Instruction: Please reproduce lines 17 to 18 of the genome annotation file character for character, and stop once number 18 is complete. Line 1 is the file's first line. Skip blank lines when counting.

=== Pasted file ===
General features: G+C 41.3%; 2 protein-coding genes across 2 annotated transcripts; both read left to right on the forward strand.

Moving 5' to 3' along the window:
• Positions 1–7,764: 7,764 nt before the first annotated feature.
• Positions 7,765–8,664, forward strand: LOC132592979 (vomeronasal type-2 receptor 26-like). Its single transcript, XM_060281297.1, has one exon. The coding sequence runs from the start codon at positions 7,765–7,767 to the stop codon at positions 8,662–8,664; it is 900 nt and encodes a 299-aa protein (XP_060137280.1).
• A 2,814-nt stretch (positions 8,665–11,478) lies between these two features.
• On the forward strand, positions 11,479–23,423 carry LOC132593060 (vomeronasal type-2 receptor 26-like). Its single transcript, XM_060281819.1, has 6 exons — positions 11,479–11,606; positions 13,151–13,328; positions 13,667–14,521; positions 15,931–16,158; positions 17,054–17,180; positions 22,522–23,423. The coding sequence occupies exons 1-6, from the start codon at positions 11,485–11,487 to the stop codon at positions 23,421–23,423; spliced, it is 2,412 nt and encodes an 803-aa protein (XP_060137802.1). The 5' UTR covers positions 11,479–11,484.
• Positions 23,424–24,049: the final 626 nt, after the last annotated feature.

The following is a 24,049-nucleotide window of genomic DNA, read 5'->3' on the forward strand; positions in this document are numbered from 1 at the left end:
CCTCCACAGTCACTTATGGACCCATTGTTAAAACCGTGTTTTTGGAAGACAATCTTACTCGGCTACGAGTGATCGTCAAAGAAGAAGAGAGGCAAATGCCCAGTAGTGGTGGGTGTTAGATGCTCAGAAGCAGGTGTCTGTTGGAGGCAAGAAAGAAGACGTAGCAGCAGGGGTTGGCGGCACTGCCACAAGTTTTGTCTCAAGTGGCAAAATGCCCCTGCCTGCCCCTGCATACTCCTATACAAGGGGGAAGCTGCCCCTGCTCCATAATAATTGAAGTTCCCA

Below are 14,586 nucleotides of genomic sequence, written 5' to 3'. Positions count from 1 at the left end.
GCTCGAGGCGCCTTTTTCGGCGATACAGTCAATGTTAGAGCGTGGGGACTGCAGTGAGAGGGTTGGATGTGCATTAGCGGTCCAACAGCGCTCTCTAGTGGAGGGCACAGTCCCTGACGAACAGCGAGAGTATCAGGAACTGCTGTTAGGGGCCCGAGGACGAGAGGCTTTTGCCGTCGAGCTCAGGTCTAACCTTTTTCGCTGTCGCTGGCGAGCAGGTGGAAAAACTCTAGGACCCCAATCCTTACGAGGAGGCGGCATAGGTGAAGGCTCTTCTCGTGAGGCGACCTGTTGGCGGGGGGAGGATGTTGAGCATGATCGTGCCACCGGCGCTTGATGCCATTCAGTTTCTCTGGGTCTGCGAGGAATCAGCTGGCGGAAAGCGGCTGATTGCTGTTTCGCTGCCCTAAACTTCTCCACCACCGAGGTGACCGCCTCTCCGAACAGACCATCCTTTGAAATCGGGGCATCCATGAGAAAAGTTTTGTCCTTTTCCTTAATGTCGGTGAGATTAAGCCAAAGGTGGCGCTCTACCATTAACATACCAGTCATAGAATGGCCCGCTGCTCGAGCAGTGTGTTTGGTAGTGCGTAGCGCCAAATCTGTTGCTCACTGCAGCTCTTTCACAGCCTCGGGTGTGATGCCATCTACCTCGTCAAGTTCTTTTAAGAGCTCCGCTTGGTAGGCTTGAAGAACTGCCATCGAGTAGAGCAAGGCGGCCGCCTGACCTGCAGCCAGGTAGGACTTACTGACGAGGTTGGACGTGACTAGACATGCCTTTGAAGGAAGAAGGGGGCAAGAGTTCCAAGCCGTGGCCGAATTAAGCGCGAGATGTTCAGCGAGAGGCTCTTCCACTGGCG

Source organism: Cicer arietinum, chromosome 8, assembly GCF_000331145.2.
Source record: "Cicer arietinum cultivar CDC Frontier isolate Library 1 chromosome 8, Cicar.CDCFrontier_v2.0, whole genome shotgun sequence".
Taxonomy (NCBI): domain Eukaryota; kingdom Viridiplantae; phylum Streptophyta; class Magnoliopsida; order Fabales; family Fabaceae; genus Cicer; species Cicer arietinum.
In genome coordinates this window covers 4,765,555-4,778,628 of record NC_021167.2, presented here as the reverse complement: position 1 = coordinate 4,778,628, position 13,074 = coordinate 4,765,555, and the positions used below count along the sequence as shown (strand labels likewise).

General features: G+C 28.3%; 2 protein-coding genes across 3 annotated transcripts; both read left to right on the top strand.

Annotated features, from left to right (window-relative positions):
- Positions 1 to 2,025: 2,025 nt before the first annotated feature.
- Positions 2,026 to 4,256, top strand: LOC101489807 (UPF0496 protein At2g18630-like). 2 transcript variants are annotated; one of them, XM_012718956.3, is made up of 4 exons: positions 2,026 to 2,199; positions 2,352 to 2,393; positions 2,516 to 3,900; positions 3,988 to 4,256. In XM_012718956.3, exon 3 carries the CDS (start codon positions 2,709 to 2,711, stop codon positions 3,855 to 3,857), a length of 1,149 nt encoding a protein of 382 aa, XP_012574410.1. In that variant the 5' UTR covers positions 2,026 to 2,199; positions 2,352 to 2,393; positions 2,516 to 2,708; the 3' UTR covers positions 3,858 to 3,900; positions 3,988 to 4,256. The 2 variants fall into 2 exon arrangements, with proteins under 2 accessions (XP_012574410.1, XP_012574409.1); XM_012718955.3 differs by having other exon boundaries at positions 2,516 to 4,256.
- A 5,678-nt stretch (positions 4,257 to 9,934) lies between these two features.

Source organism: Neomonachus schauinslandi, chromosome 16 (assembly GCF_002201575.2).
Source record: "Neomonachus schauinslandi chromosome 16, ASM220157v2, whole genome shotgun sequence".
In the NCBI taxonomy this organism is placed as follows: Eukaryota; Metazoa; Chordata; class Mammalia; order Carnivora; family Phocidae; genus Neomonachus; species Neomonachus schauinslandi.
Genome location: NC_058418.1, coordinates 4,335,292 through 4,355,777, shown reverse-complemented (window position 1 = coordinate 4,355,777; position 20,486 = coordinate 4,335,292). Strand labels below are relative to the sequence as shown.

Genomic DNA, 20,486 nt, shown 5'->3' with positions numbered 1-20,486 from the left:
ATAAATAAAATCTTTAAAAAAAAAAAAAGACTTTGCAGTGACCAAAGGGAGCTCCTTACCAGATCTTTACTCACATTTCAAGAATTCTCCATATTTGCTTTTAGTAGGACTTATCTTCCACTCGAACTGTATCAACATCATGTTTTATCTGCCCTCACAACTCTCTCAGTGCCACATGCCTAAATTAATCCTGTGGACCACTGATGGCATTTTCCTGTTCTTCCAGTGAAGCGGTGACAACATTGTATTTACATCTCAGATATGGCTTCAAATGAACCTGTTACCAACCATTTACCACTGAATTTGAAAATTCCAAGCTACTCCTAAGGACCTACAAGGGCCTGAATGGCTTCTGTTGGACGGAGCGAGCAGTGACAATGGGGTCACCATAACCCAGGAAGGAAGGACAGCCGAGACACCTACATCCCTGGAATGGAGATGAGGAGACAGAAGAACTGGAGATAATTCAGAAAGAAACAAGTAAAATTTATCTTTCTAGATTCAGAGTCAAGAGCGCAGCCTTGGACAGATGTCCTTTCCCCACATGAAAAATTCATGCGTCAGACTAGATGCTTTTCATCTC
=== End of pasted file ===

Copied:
Annotated features, from left to right (window-relative positions):
- Positions 1 to 2,025: 2,025 nt before the first annotated feature.